Welding Research and Test Milling

Work on Chicago & North Western No. 1385’s running gear has recently passed a milestone. After several months of disassembly and inspection work, the first evidence of the constructive phase on the running gear work has arrived.

As seen in the below photos and linked photo album, a new set of pins and bushings were milled at SPEC Machine for use in the 1385’s spring rigging. A locomotive’s spring rigging consists of a series of springs, spring hangers, equalizers, spring saddles, and other components that protect the locomotive and the rail from damaging shock, like the suspension on an automobile. These first few pieces are test items being sent to a facility to be hardened to the American Locomotive Company specifications. The hardening process can cause the parts to change slightly in size, so this small sampling of test pieces will go through the complete process first before additional pieces are milled.

View the full album: Milling New Pins & Bushings

The 1385 Task Force has also recently been working with Jayson Schaller in preparation of welding tasks. Schaller is a welding expert and educator. He was first introduced to the 1385 Task Force during the museum members’ 1385 open house on April 5. Among Schaller’s talents is research and writing welding procedures.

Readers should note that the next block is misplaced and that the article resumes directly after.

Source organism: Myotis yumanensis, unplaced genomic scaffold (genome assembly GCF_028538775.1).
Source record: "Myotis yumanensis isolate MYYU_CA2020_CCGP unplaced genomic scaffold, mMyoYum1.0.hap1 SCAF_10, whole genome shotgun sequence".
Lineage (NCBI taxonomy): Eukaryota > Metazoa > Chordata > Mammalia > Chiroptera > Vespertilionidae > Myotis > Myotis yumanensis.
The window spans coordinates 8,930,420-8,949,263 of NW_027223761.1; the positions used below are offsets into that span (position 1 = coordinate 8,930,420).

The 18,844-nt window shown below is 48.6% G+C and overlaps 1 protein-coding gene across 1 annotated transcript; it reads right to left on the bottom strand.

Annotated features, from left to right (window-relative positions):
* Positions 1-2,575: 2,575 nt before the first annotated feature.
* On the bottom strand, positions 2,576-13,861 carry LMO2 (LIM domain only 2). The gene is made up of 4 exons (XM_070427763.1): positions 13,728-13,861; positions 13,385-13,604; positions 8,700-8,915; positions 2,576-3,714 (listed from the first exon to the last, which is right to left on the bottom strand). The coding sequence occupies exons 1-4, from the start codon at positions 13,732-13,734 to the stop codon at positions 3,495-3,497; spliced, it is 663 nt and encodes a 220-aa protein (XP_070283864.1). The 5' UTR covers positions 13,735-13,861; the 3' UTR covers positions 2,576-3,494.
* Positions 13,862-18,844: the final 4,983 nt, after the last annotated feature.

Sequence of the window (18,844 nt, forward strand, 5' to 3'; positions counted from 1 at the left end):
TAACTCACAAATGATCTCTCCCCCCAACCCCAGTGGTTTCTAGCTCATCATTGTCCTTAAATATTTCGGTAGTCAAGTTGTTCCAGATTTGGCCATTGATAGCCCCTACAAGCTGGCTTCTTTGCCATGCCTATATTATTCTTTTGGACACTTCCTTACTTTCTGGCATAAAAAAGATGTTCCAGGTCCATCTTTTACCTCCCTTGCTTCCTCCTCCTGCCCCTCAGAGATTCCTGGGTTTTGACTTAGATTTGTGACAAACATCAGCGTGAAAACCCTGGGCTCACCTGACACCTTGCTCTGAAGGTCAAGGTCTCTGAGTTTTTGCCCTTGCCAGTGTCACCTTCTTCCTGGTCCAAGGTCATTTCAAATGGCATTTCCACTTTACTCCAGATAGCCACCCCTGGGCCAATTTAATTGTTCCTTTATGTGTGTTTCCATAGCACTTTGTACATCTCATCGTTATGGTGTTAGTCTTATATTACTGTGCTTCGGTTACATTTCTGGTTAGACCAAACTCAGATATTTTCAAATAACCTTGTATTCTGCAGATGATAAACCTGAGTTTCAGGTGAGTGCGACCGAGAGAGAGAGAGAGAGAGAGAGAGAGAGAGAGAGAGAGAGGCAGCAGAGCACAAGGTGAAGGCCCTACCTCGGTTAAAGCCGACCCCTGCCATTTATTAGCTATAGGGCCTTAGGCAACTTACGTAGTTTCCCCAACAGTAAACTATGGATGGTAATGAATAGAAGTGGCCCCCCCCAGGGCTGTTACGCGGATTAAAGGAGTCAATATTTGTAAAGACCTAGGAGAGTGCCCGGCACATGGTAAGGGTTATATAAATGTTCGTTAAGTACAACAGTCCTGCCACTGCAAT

Metallurgy has changed over time, meaning welding practices commonly known and used today are not necessarily the best practice when working on something as old as C&NW 1385’s frame. Shortly after the 1385 open house, Schaller began researching welding procedures specific to the type of steel in the 1385’s frame. His findings were turned into a report presented to the restoration team. The report will serve as the procedure guide for repairing cracks found in the engine frame so as to get the best strength and life span out of the work being completed. The 1385 team will also be tapping Schaller’s expertise for other areas of welding repair, including the driving boxes.

Jeyson Schaller and Steve Roudebush

Jeyson Schaller (left) and SPEC Machine’s Steve Roudebush (right) discuss the welding research. Brian Allen photo.

More photos available on Brian Allen’s Flickr album.

Driving Wheels Depart for Strasburg

Chicago & North Western No. 1385 turns 107-years-old today! That is worthy of celebration with a new steam status update.

The reach of the restoration work on Chicago & North Western No. 1385 is expanding. Restoration work on various parts of the locomotive has already or is anticipated to take place in shops in Middleton and Fond du Lac, Wisconsin as well as Plymouth and St. Paul, Minnesota. Now components of Mid-Continent’s star locomotive will be traveling even farther from home for restoration work. On Monday March 24, 2014, 1385’s 63-inch driving wheels were loaded on to a semi-trailer for shipment to Strasburg, Pennsylvania. Upon arrival the drivers will again be inspected and a repair plan will be finalized with one of the nation’s premier steam restoration shops, the Strasburg Rail Road.